The NRC began an enhanced participatory process to evaluate alternative courses of action for control of solid materials at NRC-licensed facilities that have very low amounts of, or no amount of, radioactivity. As part of this process, the NRC published an Issues Paper in the Federal Register on June 30, 1999 (64 FR 35090), requesting public comment on various alternatives. The NRC also held a series of public meetings during the fall of 1999. The Issues Paper described the following process alternatives: (1) Continue the current NRC practice of case-by-case consideration of licensee requests for release of solid material and consider updating existing guidance; or (2) conduct a rulemaking to establish criteria for control of solid materials. The Issues Paper indicated that a rulemaking could have three technical approaches: (1) Permit release of solid materials for unrestricted use if the potential dose to the public from this use is less than a specified level determined during the rulemaking process; (2) restrict release of solid materials to only certain authorized uses; or (3) do not permit either unrestricted or restricted release of solid materials that have been in an area where radioactive material has been used or stored, and instead require all these materials to go to a licensed low-level waste disposal facility.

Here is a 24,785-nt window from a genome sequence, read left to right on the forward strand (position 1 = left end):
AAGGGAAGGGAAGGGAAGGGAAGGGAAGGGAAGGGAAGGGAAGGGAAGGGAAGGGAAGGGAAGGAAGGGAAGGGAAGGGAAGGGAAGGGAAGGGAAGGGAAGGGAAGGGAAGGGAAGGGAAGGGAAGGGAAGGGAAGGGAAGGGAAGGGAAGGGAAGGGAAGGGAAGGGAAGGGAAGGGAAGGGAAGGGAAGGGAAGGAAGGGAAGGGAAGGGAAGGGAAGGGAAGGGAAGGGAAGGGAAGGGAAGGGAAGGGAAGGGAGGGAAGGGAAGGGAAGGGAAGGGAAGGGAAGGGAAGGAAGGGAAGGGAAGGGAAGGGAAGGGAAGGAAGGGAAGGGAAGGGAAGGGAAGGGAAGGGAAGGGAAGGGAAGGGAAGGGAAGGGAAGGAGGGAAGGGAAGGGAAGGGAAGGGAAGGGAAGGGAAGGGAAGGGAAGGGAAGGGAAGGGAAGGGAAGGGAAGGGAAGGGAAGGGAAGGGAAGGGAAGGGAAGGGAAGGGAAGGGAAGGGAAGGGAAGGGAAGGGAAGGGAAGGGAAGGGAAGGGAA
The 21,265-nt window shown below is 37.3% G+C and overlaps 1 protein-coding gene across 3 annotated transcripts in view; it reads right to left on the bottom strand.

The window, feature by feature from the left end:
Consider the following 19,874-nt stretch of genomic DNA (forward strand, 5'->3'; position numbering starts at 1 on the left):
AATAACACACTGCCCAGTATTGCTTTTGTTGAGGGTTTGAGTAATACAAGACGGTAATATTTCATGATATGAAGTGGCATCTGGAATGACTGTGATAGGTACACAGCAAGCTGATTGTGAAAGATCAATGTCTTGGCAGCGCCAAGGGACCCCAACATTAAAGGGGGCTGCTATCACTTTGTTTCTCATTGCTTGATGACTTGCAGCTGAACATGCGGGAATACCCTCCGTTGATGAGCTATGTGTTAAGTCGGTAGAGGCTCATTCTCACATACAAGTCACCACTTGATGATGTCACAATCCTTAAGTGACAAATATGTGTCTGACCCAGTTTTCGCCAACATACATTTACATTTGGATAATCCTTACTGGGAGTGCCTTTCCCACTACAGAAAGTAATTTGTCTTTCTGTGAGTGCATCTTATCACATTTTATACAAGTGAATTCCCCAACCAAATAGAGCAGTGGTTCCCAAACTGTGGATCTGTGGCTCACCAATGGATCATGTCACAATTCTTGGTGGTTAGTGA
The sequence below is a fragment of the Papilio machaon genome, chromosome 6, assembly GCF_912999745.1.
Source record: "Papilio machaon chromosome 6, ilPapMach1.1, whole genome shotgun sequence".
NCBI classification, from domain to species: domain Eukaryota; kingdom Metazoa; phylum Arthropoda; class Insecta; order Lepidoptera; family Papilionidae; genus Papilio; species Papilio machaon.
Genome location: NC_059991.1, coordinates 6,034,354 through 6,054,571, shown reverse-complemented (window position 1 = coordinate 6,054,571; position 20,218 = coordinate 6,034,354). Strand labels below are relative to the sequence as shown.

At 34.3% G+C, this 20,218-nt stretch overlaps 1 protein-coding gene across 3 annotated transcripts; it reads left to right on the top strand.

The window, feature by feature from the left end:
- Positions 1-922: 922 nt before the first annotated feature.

The agency received over 900 comment letters containing around 2,379 individual comments on the Issues Paper, in addition to those summarized from the public meeting transcripts. The comments were summarized in NUREG/CR-6682, “Summary and Categorization of Public Comments on Controlling the Disposition of Solid Materials,” published in September 2000 (ADAMS Accession No. ML040720691). Comments were received from essentially every stakeholder group, including environmental and citizen's groups, members of the general public, scrap and recycling companies, steel and cement manufacturers, hazardous and solid waste management facilities, U.S. Department of Energy, State agencies, Tribal governments, scientific organizations, international organizations, NRC licensees, and licensee organizations. Most of the comments focused on the specific technical approach or criteria that should be developed and reflected a broad spectrum of viewpoints on the issues related to control of solid materials. The NRC staff considered all the comments received.